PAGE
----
This option lets you choose what you see when your TV is set to your Chromecast’s input but you aren’t sharing anything. You can choose to show your device’s photos or art from around the Web, along with the weather and news posts.
It’s sort of like Bing’s unique homepage, and if you are interested in some artwork or a news story being displayed, you can open the mobile app to jump right to its webpage. Be sure to take a look at this setting; it’s certainly interesting to look at than a static screen.
Step 5: Grab Some Freebies
There’s only one more thing to do before you start using your device: check for free stuff! Google occasionally offers Chromecast users special deals, from trials of various services to free credit on the Google Play store. You don’t want to miss out on anything, so you should check for these immediately.
On a mobile device, simply go back into the Chromecast app, choose the gear icon next to your device name, and click the three dot menu button in the top right-hand corner. Here you can check for available offers, in addition to resetting/rebooting your device if needed. For desktop users, head to the online portal for Chromecast offers.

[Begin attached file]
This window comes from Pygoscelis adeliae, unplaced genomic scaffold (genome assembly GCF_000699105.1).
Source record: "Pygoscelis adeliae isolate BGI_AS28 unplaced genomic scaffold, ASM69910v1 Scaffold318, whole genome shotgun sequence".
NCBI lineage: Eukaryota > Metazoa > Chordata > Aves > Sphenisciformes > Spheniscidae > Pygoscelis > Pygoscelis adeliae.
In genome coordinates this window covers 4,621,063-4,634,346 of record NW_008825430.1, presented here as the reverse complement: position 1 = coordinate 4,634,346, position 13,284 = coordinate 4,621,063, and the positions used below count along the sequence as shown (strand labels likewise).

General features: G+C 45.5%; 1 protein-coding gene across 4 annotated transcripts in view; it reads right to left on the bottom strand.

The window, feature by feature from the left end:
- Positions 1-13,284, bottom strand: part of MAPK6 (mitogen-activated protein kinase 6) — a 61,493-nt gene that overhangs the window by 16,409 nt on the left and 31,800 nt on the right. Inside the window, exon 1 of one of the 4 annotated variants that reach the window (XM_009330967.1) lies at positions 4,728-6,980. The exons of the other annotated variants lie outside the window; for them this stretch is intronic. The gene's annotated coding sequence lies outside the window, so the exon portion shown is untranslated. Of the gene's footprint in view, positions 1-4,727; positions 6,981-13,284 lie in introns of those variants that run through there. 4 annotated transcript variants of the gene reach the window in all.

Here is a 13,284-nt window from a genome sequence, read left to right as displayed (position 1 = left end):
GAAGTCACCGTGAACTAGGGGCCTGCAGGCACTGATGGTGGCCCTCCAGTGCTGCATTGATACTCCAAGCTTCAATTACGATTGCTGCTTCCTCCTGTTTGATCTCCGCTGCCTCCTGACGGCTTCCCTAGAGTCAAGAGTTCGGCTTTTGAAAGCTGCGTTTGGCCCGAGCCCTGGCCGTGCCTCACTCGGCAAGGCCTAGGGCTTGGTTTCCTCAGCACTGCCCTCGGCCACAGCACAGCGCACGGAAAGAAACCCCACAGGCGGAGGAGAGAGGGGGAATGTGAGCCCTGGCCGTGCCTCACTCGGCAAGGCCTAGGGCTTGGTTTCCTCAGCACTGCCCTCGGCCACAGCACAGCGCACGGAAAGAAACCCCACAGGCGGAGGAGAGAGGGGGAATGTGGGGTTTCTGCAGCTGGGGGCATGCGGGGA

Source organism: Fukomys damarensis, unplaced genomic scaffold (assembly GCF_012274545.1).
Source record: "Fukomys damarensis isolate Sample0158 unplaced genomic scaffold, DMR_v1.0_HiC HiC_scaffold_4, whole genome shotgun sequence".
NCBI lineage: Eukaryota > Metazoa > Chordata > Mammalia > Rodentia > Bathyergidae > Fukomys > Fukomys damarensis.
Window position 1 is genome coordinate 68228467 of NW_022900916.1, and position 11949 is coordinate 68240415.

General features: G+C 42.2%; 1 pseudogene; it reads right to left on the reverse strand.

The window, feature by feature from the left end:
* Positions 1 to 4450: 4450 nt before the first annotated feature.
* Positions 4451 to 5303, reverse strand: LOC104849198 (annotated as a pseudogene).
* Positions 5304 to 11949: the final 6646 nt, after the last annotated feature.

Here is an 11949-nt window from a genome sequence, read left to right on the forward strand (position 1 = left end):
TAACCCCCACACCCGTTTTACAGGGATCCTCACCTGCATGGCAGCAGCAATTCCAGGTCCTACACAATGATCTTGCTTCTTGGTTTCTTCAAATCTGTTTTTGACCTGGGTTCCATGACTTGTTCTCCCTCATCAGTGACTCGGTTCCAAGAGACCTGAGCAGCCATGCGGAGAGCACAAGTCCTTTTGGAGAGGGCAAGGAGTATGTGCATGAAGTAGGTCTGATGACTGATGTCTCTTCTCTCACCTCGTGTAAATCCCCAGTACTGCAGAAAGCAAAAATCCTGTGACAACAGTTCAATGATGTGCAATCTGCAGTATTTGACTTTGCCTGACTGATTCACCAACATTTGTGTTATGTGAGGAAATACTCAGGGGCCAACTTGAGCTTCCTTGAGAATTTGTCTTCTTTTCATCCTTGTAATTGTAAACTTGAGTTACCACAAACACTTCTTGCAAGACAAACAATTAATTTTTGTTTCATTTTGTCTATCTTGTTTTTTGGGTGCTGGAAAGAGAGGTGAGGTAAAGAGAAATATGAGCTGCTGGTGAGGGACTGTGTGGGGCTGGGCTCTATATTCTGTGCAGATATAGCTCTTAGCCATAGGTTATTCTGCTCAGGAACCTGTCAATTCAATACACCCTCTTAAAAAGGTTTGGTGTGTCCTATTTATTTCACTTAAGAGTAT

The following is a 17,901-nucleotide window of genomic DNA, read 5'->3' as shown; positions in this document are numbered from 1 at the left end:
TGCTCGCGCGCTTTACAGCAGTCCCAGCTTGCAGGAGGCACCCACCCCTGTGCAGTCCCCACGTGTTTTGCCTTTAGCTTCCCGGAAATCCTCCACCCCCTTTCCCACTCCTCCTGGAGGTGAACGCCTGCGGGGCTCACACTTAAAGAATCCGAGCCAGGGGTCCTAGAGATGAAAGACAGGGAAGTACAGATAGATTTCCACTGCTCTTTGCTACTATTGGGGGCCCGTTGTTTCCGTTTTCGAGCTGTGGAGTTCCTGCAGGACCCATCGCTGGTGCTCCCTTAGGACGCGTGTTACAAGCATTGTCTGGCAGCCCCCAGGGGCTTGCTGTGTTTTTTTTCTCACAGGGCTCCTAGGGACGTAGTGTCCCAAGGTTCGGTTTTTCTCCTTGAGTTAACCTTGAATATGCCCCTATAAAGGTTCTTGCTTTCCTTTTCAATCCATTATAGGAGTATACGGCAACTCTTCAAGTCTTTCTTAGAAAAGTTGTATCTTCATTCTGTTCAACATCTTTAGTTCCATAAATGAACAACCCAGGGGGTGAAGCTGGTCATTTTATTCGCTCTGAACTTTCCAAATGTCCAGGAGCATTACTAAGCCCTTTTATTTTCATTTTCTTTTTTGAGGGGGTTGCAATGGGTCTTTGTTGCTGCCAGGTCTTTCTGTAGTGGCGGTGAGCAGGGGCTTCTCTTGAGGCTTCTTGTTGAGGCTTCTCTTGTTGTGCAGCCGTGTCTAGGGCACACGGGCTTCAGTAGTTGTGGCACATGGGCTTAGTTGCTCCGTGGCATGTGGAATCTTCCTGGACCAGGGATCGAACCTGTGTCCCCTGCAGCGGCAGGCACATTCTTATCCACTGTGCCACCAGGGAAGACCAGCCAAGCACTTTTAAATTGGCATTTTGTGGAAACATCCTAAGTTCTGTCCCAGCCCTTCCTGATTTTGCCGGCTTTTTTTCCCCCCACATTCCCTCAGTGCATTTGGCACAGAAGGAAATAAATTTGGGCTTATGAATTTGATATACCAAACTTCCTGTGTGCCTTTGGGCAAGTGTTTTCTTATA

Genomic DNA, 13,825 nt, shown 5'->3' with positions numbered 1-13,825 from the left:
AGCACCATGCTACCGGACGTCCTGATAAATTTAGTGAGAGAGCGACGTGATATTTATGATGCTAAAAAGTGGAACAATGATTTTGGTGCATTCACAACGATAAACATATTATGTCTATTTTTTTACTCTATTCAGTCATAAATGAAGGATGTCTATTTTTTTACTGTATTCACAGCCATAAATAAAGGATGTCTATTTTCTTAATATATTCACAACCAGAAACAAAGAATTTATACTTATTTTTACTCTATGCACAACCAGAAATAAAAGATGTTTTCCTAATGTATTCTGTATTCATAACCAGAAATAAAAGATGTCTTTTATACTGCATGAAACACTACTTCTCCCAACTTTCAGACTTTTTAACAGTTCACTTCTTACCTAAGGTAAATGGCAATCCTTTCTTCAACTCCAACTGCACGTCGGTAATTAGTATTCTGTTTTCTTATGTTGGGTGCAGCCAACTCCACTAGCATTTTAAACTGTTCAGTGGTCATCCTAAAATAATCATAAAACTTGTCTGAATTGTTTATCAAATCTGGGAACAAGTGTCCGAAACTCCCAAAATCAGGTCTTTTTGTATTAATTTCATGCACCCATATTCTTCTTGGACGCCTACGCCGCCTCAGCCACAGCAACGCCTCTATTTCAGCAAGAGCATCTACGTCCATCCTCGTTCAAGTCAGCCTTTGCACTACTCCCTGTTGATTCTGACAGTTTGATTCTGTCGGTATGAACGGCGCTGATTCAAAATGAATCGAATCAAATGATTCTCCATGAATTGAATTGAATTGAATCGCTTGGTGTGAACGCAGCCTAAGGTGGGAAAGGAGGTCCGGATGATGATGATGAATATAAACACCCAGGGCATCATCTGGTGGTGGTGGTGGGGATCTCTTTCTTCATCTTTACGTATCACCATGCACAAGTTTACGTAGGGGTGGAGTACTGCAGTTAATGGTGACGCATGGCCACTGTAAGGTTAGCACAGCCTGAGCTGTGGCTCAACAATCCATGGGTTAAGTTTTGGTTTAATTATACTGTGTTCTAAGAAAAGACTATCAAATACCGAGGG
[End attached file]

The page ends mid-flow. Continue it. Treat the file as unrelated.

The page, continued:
At the time of writing, offers included a one-week trial of Hulu Plus, a 30-day trial of Crunchyroll Premium (an anime streaming service), and a free movie rental on Google Play – perfect for test-driving your shiny new Chromecast.
Step 6: Start Casting!
Now, how you use your Chromecast is up to you. There are tons of compatible apps that let you send your content to your TV with just a single click. Anytime you see the Chromecast symbol (shown in the video below) in an app on your mobile device, give it a tap to cast it on the big screen. For starters, you can try YouTube, Pandora, iHeart Radio, Netflix, Google Slides, or Twitch, but don’t be afraid to see if others work.